Cyclists ride past the reflecting pool in front of the Lincoln Memorial in Washington, D.C., on Tuesday. The Rev. Dr. Martin Luther King, Jr., delivered his "I have a Dream" speech on August 28, 1963 on the steps of the Lincoln Memorial during the March on Washington for Jobs and Freedom. This coming week, Washington will play host to an array of events marking the historic anniversary.
Fifty years after the March on Washington at the National Mall in Washington, D.C., people from across the globe will gather — starting Wednesday — to celebrate the anniversary of a watershed moment in civil rights history.
The march and rally on August 28, 1963, attracted more than 200,000 people and featured Dr. Martin Luther King, Jr., who gave his groundbreaking "I Have a Dream" speech at the Lincoln Memorial. The massive event followed several years of nonviolent, grassroots demonstrations for civil rights that included the 1955 Montgomery Bus Boycott, the 1960 student sit-ins across the South, the 1961 Freedom Rides, the 1963 Birmingham campaign, and more.
Bernice King, CEO of the King Center in Atlanta and daughter of Dr. King and Coretta Scott King, recalled her father's speech, which referenced the 100th anniversary of the Emancipation Proclamation: "He said, 'One hundred years later, the Negro is still not free.' And I would argue that 150 years later, the African American race is still not free ... There are still great disparities in the African American community."
This year saw a confluence of several racially charged events, including the Supreme Court striking down a key part of the Voting Rights Act to the trial for the shooting of African American youth Trayvon Martin to a federal judge's ruling that New York's "stop and frisk" tactics violate the rights of blacks and Hispanics.
“If this year has shown us anything, it's that the work of the 1963 march is not yet finished,” Benjamin Todd Jealous, NAACP President and CEO, said recently.
As with the demonstrations in the '50s and the '60s, King said there is still an opportunity for change. "We always must remember that this was a people's movement," she said.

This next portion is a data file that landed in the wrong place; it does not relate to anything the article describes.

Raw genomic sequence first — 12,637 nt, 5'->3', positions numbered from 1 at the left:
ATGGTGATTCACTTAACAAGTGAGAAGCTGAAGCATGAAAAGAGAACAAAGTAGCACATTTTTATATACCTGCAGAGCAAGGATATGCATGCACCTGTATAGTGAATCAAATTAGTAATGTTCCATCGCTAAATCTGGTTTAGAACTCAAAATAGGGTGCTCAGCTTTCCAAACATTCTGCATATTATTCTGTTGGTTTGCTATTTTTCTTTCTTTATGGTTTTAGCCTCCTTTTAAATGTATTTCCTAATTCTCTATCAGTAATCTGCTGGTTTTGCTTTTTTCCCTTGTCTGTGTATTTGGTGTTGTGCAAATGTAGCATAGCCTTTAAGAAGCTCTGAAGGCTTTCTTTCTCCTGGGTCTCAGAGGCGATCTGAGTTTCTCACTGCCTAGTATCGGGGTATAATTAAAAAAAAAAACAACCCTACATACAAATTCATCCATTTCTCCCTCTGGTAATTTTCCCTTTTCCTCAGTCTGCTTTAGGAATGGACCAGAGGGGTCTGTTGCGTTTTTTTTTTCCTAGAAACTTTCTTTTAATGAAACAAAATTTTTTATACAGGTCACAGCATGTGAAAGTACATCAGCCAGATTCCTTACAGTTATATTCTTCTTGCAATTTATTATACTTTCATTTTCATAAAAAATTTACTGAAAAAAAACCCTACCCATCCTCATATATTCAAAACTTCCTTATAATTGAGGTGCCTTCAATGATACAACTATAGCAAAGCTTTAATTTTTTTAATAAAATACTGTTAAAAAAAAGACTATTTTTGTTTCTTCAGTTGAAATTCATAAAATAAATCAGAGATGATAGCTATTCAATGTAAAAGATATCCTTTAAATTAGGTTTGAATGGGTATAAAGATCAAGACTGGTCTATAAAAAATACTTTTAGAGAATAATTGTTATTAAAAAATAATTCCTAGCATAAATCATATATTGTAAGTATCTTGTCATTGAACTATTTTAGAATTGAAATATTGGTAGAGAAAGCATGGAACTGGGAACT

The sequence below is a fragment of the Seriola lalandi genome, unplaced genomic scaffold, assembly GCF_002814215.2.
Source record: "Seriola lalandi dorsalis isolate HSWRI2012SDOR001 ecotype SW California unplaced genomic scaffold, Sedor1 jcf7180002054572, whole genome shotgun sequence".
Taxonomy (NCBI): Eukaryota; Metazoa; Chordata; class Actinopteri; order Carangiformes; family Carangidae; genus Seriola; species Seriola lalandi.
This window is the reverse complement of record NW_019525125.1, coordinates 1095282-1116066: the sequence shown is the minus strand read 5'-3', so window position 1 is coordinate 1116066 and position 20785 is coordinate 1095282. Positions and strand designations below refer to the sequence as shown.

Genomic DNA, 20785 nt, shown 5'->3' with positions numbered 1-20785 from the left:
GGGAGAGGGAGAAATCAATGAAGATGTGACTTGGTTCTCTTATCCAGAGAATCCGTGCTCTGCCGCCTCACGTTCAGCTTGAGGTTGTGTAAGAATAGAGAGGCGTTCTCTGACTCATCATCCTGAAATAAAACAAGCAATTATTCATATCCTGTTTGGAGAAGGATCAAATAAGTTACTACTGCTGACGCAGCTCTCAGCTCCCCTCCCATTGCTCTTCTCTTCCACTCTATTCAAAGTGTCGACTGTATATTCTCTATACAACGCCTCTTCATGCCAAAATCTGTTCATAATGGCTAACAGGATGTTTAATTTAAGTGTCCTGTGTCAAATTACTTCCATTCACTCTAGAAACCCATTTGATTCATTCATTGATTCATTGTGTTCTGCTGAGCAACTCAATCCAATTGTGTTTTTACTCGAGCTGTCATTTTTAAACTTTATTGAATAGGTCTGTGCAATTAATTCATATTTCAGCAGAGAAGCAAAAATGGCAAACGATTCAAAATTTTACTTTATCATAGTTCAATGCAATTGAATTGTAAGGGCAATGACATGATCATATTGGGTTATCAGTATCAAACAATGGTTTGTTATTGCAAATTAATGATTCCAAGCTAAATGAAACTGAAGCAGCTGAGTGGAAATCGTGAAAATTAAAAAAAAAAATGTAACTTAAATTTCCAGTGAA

And of the legislative responses that ensued — the Civil Rights Act of 1964 and the Voting Rights Act of 1965 — she said, "It was a result of the people joining forces together, letting their voices be heard, and being vigilant."
The week-long 50th anniversary commemoration will include the following marquee events:
- 50th Anniversary March on Washington Realize the Dream March & Rally: Saturday, August 24, 8 a.m. to 4 p.m. starting at the Lincoln Memorial and ending at the Martin Luther King, Jr. Memorial. National Conveners: Martin Luther King, III & Rev. Al Sharpton, National Action Network. Open to the public.
- Global Freedom Festival: Saturday, August 24 and Sunday, August 25 at West Potomac Park. Hosted by The King Center & National Park Service. Open to the public.
- The “Let Freedom Ring” Commemoration and Call to Action: Wednesday, August 28, 11:30 a.m. to 4 p.m. at the Lincoln Memorial. Featured speakers will include President Barack Obama and former presidents Bill Clinton and Jimmy Carter. Hosted by The King Center, National Park Service, and the National Coalition on Black Civil Participation. Open to the public.
(For more information and the full itinerary for the 50th anniversary of the March on Washington, visit http://MLKdream50.com.)
More than 100,000 people are expected to attend Saturday's march and rally — including dozens of churches, service organizations and student groups — according to the National Action Network, co-organizers of the event.
Due to the concentration of events taking place at the National Mall, The Washington Metropolitan Area Transit Authority expects higher ridership than usual and encourages visitors to plan accordingly.
King hopes the week-long celebration not only prompts older Americans to reflect on the history they took part in and witnessed but also encourages younger Americans toward civic involvement.
"I think, symbolically, there's a convergence in all of this to say, 'Don't forget Martin's dream. Don't forget that there's still work to do to advance that struggle and the causes for which they were fighting for’,” King said.
"My mother said that struggle is a never ending process. Freedom is never really won; you earn it and win it in every generation,” she said.
“It is my hope that people understand that we have a responsibility in this generation to make a contribution to the freedom struggle."
Follow Grace Bello @grace_land.
First published August 21 2013, 5:58 AM